The group discussions are not limited to any specific aspect of the movie, it is more about sharing opinions, thoughts and connecting the plot to personal experiences. The discussion is open to all opinions and in Almansa’s eyes, “it is okay to disagree.” Seeing people discuss a film brings him joy even weeks after the event.
Movies that challenge you
Almansa discovered his passion for analysing movies when he was a teenager. “I had a good philosophy teacher who challenged us to critically analyse a film and identify potential messages,” says Almansa.
“One goal of this project is to learn something that is not included in our academic environment and to gain more life experience through the stories that are told in the movies,” he explains. In his eyes it’s important to create a safe space where people can discuss meaningful topics, such as different worldviews, the role of idols, the purpose of life or forgiveness.
“Good movies are able to connect people and challenge their worldviews,” says Almansa. He enjoys the moments during a movie when everyone shares the same emotions and empathises with characters, such as Prince Albert in The King’s Speech. The Italian movie La Vita È Bella is one of his all-time favourites.
The movies selected for the event are not restricted to a specific genre but should be inclusive and facilitate a meaningful discussion afterwards. “If a movie is extremely specific to one particular culture, I won’t show it because other people can’t connect to it,” says Almansa.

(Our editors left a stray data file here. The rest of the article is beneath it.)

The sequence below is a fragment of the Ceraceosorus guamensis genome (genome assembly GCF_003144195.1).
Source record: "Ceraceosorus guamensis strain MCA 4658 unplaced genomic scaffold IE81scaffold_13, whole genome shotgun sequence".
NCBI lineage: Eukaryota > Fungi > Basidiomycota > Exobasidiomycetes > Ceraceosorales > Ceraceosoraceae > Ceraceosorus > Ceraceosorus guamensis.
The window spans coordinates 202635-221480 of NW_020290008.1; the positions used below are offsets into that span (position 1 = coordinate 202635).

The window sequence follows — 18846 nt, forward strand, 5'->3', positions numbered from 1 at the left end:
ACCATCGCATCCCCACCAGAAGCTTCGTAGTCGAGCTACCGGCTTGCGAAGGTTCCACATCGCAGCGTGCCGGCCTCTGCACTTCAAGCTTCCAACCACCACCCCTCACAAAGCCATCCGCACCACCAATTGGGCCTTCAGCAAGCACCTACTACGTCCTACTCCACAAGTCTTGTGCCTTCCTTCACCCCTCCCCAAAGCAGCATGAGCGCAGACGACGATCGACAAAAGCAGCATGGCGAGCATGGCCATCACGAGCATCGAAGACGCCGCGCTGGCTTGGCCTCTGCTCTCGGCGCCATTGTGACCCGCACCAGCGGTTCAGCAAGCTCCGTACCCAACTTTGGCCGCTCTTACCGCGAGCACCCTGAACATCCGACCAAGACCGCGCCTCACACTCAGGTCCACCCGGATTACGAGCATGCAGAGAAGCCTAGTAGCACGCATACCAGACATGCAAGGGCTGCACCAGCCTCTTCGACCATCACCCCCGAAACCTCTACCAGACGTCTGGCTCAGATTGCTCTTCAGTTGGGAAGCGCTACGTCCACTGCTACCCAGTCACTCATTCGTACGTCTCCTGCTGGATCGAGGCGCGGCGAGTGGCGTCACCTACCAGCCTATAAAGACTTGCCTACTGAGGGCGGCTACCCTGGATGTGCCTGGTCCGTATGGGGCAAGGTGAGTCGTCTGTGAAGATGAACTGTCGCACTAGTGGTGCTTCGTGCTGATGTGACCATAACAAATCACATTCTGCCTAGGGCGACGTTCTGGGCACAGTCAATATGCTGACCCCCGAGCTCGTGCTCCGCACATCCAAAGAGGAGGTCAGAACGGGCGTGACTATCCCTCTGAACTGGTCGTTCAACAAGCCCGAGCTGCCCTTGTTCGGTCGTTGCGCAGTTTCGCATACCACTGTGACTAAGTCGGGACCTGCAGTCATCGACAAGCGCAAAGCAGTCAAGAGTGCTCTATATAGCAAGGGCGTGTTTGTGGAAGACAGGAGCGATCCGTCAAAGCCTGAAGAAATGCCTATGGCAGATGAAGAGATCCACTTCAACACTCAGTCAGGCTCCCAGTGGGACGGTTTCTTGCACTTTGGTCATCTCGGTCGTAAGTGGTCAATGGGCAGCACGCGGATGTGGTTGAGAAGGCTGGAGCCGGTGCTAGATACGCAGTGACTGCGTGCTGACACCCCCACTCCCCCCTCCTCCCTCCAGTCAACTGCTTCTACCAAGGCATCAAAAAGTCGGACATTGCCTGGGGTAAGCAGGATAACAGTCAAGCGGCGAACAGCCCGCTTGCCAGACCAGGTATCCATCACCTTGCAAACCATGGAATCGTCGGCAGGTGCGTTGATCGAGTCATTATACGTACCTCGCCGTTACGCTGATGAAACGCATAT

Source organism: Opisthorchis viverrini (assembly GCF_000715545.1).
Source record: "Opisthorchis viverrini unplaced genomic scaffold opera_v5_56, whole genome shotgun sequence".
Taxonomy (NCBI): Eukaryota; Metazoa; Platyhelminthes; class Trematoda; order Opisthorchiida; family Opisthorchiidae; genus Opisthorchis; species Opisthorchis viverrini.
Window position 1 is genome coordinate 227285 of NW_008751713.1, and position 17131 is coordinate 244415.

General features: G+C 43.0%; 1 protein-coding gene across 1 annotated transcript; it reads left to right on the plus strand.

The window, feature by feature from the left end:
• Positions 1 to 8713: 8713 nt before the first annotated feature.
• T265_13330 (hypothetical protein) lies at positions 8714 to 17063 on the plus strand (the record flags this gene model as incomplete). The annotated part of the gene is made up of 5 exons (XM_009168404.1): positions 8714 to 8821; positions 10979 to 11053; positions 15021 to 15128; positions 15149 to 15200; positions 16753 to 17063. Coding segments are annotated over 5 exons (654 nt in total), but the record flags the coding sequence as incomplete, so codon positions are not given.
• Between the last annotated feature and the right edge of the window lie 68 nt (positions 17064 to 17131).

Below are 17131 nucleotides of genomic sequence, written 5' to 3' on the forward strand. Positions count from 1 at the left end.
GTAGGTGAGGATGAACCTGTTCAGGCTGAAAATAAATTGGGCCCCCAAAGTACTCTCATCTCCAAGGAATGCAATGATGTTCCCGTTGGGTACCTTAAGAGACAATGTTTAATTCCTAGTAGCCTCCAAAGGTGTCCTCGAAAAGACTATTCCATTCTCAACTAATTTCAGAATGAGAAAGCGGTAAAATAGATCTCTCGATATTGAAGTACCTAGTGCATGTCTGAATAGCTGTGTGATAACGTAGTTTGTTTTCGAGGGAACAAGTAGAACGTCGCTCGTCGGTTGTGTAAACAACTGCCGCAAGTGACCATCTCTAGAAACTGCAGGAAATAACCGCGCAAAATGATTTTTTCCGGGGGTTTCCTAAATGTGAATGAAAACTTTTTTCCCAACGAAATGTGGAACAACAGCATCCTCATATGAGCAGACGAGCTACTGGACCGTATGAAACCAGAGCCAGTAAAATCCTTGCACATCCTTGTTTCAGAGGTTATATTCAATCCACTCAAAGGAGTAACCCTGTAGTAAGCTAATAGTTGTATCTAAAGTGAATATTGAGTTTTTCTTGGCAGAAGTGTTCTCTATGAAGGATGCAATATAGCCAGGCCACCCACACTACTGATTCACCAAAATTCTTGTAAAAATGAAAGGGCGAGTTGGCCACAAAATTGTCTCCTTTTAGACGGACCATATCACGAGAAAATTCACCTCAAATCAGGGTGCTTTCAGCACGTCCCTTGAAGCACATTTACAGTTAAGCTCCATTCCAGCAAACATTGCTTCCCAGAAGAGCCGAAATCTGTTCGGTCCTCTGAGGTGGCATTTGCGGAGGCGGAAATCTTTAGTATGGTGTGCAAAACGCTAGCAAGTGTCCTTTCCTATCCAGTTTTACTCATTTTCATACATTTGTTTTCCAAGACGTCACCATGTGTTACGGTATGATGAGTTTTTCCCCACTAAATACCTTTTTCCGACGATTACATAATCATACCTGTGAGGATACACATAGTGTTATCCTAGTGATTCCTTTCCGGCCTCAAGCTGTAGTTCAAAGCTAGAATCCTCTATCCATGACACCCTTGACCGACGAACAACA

He likes to select movies that are not necessarily popular but stoke discussion such as The Railway Man, The Dark Horse or The Straight Story. “I personally think a good movie deals with important questions of life to which we can, in a sense, relate or which might challenge our worldviews,” says Almansa.
The number of attendees varies and depends on the movie selected. The average movie night has around thirteen attendees, but for the movie Dead Poet’s Society, which was shown in February, around thirty people showed up. Upcoming movie nights are announced via Facebook and an email distribution list.
By showing movies with intriguing characters, moral dilemmas, big ideas and hidden truths, Almansa is daring people to explore and reflect movies on a deeper level.
As Mr. Keating from Dead Poets Society puts it: “There’s a time for daring and there’s a time for caution, and a wise man understands which is called for.”
Liam O’Connell was on a night out with friends, sometime last year in Groningen, when he realised he was seeing more and more Irish people around the city. The first-year physiotherapy student was surrounded by them in class, and kept bumping into them around the city. And that’s when he came up with an idea.
Liam decided to start Groningen’s first Gaelic football team together with his Irish friends. “I thought because there were so many Irish people over here, it would be a great idea. The club is like a home away from home,” he says.